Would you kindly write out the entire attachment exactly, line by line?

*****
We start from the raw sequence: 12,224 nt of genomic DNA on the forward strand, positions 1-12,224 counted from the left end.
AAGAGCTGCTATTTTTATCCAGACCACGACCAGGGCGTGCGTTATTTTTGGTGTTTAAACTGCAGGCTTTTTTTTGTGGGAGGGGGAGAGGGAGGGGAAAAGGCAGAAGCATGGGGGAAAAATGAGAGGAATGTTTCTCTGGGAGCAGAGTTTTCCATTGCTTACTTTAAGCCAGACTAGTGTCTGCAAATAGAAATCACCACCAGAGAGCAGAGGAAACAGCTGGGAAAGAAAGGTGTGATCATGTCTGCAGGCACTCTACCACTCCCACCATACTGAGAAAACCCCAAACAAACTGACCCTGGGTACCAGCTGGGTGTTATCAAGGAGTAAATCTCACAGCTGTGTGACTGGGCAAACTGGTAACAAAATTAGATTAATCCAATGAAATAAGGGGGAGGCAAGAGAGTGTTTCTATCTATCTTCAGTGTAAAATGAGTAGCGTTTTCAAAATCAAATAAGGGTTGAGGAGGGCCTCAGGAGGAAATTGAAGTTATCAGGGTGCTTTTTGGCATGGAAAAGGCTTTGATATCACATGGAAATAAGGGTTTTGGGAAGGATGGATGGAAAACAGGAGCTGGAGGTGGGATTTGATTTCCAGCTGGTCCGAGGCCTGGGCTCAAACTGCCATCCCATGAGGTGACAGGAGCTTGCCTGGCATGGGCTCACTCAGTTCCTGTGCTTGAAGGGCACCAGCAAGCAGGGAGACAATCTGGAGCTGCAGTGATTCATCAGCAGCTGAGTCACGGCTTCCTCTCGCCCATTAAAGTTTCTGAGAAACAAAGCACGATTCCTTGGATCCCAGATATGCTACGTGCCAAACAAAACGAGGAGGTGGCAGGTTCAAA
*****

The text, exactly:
We start from the raw sequence: 12,224 nt of genomic DNA on the forward strand, positions 1-12,224 counted from the left end.
AAGAGCTGCTATTTTTATCCAGACCACGACCAGGGCGTGCGTTATTTTTGGTGTTTAAACTGCAGGCTTTTTTTTGTGGGAGGGGGAGAGGGAGGGGAAAAGGCAGAAGCATGGGGGAAAAATGAGAGGAATGTTTCTCTGGGAGCAGAGTTTTCCATTGCTTACTTTAAGCCAGACTAGTGTCTGCAAATAGAAATCACCACCAGAGAGCAGAGGAAACAGCTGGGAAAGAAAGGTGTGATCATGTCTGCAGGCACTCTACCACTCCCACCATACTGAGAAAACCCCAAACAAACTGACCCTGGGTACCAGCTGGGTGTTATCAAGGAGTAAATCTCACAGCTGTGTGACTGGGCAAACTGGTAACAAAATTAGATTAATCCAATGAAATAAGGGGGAGGCAAGAGAGTGTTTCTATCTATCTTCAGTGTAAAATGAGTAGCGTTTTCAAAATCAAATAAGGGTTGAGGAGGGCCTCAGGAGGAAATTGAAGTTATCAGGGTGCTTTTTGGCATGGAAAAGGCTTTGATATCACATGGAAATAAGGGTTTTGGGAAGGATGGATGGAAAACAGGAGCTGGAGGTGGGATTTGATTTCCAGCTGGTCCGAGGCCTGGGCTCAAACTGCCATCCCATGAGGTGACAGGAGCTTGCCTGGCATGGGCTCACTCAGTTCCTGTGCTTGAAGGGCACCAGCAAGCAGGGAGACAATCTGGAGCTGCAGTGATTCATCAGCAGCTGAGTCACGGCTTCCTCTCGCCCATTAAAGTTTCTGAGAAACAAAGCACGATTCCTTGGATCCCAGATATGCTACGTGCCAAACAAAACGAGGAGGTGGCAGGTTCAAA